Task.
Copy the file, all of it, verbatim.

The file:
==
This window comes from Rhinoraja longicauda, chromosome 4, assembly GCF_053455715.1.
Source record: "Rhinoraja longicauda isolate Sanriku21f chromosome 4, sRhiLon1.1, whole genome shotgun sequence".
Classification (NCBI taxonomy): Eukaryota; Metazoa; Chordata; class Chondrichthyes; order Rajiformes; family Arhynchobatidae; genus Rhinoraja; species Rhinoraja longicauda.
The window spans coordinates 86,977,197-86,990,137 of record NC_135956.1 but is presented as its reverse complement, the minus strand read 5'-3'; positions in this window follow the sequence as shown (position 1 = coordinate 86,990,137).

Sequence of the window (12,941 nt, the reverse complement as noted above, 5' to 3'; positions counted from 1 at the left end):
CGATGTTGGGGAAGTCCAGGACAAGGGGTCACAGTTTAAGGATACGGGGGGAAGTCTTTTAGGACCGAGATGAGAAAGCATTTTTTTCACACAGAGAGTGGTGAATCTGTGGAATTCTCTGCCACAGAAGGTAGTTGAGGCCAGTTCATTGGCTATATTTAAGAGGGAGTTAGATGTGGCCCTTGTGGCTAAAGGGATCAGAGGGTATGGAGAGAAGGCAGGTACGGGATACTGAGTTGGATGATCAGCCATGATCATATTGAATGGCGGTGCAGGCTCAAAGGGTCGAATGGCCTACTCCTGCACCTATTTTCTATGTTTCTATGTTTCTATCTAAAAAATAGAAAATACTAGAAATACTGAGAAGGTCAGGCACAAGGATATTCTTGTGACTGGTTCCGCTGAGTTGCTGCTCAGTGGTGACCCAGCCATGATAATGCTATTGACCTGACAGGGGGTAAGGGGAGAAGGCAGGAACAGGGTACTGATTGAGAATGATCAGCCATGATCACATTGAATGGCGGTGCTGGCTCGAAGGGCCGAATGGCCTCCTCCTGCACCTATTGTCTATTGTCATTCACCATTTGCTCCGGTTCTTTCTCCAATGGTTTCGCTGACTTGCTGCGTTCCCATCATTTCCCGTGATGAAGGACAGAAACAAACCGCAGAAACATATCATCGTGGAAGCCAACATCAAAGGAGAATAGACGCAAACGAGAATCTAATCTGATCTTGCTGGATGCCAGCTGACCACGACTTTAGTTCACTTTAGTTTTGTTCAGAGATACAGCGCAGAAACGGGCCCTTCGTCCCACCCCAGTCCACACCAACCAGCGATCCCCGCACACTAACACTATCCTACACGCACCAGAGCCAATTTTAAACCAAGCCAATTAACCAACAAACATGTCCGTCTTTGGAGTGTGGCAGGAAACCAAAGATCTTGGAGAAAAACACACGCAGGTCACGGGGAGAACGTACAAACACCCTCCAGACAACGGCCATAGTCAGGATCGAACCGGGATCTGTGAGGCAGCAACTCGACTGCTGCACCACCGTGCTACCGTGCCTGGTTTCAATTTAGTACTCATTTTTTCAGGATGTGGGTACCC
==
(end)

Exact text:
This window comes from Rhinoraja longicauda, chromosome 4, assembly GCF_053455715.1.
Source record: "Rhinoraja longicauda isolate Sanriku21f chromosome 4, sRhiLon1.1, whole genome shotgun sequence".
Classification (NCBI taxonomy): Eukaryota; Metazoa; Chordata; class Chondrichthyes; order Rajiformes; family Arhynchobatidae; genus Rhinoraja; species Rhinoraja longicauda.
The window spans coordinates 86,977,197-86,990,137 of record NC_135956.1 but is presented as its reverse complement, the minus strand read 5'-3'; positions in this window follow the sequence as shown (position 1 = coordinate 86,990,137).

Sequence of the window (12,941 nt, the reverse complement as noted above, 5' to 3'; positions counted from 1 at the left end):
CGATGTTGGGGAAGTCCAGGACAAGGGGTCACAGTTTAAGGATACGGGGGGAAGTCTTTTAGGACCGAGATGAGAAAGCATTTTTTTCACACAGAGAGTGGTGAATCTGTGGAATTCTCTGCCACAGAAGGTAGTTGAGGCCAGTTCATTGGCTATATTTAAGAGGGAGTTAGATGTGGCCCTTGTGGCTAAAGGGATCAGAGGGTATGGAGAGAAGGCAGGTACGGGATACTGAGTTGGATGATCAGCCATGATCATATTGAATGGCGGTGCAGGCTCAAAGGGTCGAATGGCCTACTCCTGCACCTATTTTCTATGTTTCTATGTTTCTATCTAAAAAATAGAAAATACTAGAAATACTGAGAAGGTCAGGCACAAGGATATTCTTGTGACTGGTTCCGCTGAGTTGCTGCTCAGTGGTGACCCAGCCATGATAATGCTATTGACCTGACAGGGGGTAAGGGGAGAAGGCAGGAACAGGGTACTGATTGAGAATGATCAGCCATGATCACATTGAATGGCGGTGCTGGCTCGAAGGGCCGAATGGCCTCCTCCTGCACCTATTGTCTATTGTCATTCACCATTTGCTCCGGTTCTTTCTCCAATGGTTTCGCTGACTTGCTGCGTTCCCATCATTTCCCGTGATGAAGGACAGAAACAAACCGCAGAAACATATCATCGTGGAAGCCAACATCAAAGGAGAATAGACGCAAACGAGAATCTAATCTGATCTTGCTGGATGCCAGCTGACCACGACTTTAGTTCACTTTAGTTTTGTTCAGAGATACAGCGCAGAAACGGGCCCTTCGTCCCACCCCAGTCCACACCAACCAGCGATCCCCGCACACTAACACTATCCTACACGCACCAGAGCCAATTTTAAACCAAGCCAATTAACCAACAAACATGTCCGTCTTTGGAGTGTGGCAGGAAACCAAAGATCTTGGAGAAAAACACACGCAGGTCACGGGGAGAACGTACAAACACCCTCCAGACAACGGCCATAGTCAGGATCGAACCGGGATCTGTGAGGCAGCAACTCGACTGCTGCACCACCGTGCTACCGTGCCTGGTTTCAATTTAGTACTCATTTTTTCAGGATGTGGGTACCC